Gluten-Free Roundup

I’ve been gluten-free since 2012. Experiencing extreme fatique and digestive issues, I went to a naturopathic doctor and took a saliva test. It showed that I was highly gluten sensitive. So, right then and there- I gave up gluten. 

Many people ask me if that was difficult. My answer? No. Initially, I missed things like pasta, and bagels, but since I’ve been relatively carb and white flour free since Dr. Barry Sears and the Zone Diet (circa 1997), it’s been fairly easy. 

Not only did my digestion improve but, more importantly, my cognitive function improved dramatically. I even wrote a book that is 100% gluten-free, YogaLean. The book supports the gluten-free lifestyle.

What exactly is gluten?
Gluten is a protein found in some grains, such as wheat, rye and barley. Gluten makes bread products chewy and gives them an elastic quality, so it is important to the making of baked goods.

Did you know that gluten is the only protein found in food that is completely indigestible? Its indestructible molecules can slip through the intestinal lining and cause inflammation in the intestines of people with celiac disease, according to the Mayo Clinic. In healthy people, the inside of the small intestine is lined with finger-like projections called villi that help the body absorb nutrients. In people with Celiac Disease, gluten irritates the lining of the small intestine, and also causes the immune system to attack the villi. Over time, the villi can be damaged or destroyed. This often means that the body can no longer absorb enough nutrients from food. Nutrients pass through the digestive tract and are excreted with the body's waste, and the person can suffer malnutrition, according to WebMD.

The good news is that there are so many gluten free options now, including bagels. I carry gluten free protein bars with me when I travel. For many (including myself), airports and traveling is when it’s hardest to stay gluten free. 

Here are my favorite gluten free products:

Detour Bar  
I am loving the gluten free, non-GMO Smart Bar. It comes in so many flavors- Almond, Apple, Banana, Blueberry, Caramel, Chocolate, Coconut, Cookie Dough, and Peanut Butter. At 150 calories, it’s a great snack, especially since so many protein bars have a heavy caloric load. On my last trip to YogaFit’s Mind Body Fitness Conference, I ate two on in one night because they are so tasty.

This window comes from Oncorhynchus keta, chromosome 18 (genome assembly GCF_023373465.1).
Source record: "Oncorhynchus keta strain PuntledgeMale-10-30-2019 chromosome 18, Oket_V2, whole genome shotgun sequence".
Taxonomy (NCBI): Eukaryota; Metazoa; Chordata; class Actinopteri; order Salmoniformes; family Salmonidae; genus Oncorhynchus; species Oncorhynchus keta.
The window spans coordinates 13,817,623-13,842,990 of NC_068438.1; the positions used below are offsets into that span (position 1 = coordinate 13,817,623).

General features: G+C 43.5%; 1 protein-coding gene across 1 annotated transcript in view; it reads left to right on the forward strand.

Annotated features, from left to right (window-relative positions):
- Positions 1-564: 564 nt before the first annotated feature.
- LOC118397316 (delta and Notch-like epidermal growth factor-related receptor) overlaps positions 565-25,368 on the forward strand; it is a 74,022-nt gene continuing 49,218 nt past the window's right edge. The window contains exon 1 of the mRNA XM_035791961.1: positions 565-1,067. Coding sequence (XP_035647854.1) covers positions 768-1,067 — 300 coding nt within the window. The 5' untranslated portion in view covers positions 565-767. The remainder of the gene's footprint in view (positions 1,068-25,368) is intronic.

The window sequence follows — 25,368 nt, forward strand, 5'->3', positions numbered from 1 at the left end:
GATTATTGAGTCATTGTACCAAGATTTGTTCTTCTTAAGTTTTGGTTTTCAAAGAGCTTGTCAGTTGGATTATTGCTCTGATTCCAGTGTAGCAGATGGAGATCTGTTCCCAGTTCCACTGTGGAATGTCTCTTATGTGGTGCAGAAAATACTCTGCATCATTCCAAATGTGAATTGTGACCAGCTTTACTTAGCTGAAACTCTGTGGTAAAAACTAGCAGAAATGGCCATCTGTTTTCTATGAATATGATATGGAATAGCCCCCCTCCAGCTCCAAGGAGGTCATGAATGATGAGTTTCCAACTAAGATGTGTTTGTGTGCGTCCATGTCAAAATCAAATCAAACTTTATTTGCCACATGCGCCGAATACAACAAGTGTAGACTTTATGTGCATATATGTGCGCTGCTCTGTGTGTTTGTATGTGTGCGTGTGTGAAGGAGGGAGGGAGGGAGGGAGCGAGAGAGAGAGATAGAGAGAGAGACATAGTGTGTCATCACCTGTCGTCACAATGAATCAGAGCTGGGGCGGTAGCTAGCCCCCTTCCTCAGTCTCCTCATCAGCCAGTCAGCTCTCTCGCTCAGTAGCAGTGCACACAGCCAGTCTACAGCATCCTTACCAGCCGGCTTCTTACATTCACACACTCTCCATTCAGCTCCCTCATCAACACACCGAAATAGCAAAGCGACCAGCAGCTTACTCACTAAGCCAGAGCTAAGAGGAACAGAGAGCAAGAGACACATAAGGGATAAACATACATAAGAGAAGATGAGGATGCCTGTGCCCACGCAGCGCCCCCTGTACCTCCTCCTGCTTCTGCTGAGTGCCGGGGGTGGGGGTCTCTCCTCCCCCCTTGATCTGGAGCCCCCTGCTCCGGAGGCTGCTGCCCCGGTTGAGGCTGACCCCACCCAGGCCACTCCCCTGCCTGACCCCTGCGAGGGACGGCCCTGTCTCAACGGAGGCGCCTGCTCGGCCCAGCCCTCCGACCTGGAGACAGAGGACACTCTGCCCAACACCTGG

Banza Pasta 
My favorite gluten free, non-GMO pasta is made of chickpeas. It’s higher in protein than normal pastas and even other gluten-free pastas made out of rice or corn. Chickpeas are a superfood, they're naturally gluten-free, low on the glycemic scale. 

OSTRIM  
For those of that love protein snacks and are Paleo based, you can enjoy these convenient sticks that come in a variety of flavors. The products are scientifically formulated to be near-zero carbohydrates and sugar free. If you are following a high-protein, low-carb diets you will love OSTRIM. I also travel with them, and find them handy when those crazy PMS cravings for meat occur and it’s too late to find a meal.

Living Kitchen Cookie Bites 
As you know through YogaLean, there’s nothing more I love than a late night snack. I indulge my cravings with these plant-based cookies. They’re handmade in a small cafe and are organic, gluten-free and vegan. My favorite flavor is the Double Chocolate Cookie Bites. 

How do I eat gluten-free? What are the benefits?

The Mayo Clinic lists several foods that are naturally gluten-free:

  • Beans, seeds and nuts in their natural, unprocessed form
  • Fresh eggs
  • Fresh meat, poultry and fish (not marinated, breaded or batter-coated)
  • Fruits and vegetables
  • Most dairy products

7 benefits of going gluten free:

  1. Improved cognitive function
  2. Better digestive health
  3. Increased energy levels & less inflammation.
  4. You eat cleaner – takes out processed foods,  adds fruits and vegetables because they are all gluten-free
  5. Reduction of heart disease, certain cancers, and diabetes
  6. A flatter belly – no more bloat and more healthy weight-loss
  7. Reduces IBS irritable bowl syndrome

Try going gluten free for 30 days and see how you feel. Just as gluten builds up- it will take a while to break down. To learn recipes you can develop for yourself that are gluten-free, check out my book YogaLean

If you need any tips, tricks or recommendations on going gluten-free, feel free to reach out to me via my website. 

Stay fit, stay clear, stay healthy!

Beth Shaw